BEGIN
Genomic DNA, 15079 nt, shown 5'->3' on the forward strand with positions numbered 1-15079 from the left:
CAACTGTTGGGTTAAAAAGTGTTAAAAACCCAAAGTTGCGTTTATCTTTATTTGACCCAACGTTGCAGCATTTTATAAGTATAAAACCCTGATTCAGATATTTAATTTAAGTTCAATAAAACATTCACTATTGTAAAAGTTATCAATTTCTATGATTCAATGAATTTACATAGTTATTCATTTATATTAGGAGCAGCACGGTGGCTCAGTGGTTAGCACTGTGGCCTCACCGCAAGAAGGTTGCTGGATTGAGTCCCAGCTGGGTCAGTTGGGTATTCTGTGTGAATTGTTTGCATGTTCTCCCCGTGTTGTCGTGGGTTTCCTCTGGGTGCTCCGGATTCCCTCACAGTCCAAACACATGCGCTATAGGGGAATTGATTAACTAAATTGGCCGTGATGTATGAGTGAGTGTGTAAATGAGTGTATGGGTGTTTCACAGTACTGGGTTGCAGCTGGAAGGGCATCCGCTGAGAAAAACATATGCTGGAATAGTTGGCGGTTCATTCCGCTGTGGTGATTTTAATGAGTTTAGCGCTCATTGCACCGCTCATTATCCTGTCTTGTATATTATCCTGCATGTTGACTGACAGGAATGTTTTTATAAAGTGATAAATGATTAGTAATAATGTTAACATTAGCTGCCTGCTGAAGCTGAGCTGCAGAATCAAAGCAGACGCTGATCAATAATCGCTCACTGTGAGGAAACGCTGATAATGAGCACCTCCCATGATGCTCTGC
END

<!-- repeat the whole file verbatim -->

Genomic DNA, 15079 nt, shown 5'->3' on the forward strand with positions numbered 1-15079 from the left:
CAACTGTTGGGTTAAAAAGTGTTAAAAACCCAAAGTTGCGTTTATCTTTATTTGACCCAACGTTGCAGCATTTTATAAGTATAAAACCCTGATTCAGATATTTAATTTAAGTTCAATAAAACATTCACTATTGTAAAAGTTATCAATTTCTATGATTCAATGAATTTACATAGTTATTCATTTATATTAGGAGCAGCACGGTGGCTCAGTGGTTAGCACTGTGGCCTCACCGCAAGAAGGTTGCTGGATTGAGTCCCAGCTGGGTCAGTTGGGTATTCTGTGTGAATTGTTTGCATGTTCTCCCCGTGTTGTCGTGGGTTTCCTCTGGGTGCTCCGGATTCCCTCACAGTCCAAACACATGCGCTATAGGGGAATTGATTAACTAAATTGGCCGTGATGTATGAGTGAGTGTGTAAATGAGTGTATGGGTGTTTCACAGTACTGGGTTGCAGCTGGAAGGGCATCCGCTGAGAAAAACATATGCTGGAATAGTTGGCGGTTCATTCCGCTGTGGTGATTTTAATGAGTTTAGCGCTCATTGCACCGCTCATTATCCTGTCTTGTATATTATCCTGCATGTTGACTGACAGGAATGTTTTTATAAAGTGATAAATGATTAGTAATAATGTTAACATTAGCTGCCTGCTGAAGCTGAGCTGCAGAATCAAAGCAGACGCTGATCAATAATCGCTCACTGTGAGGAAACGCTGATAATGAGCACCTCCCATGATGCTCTGC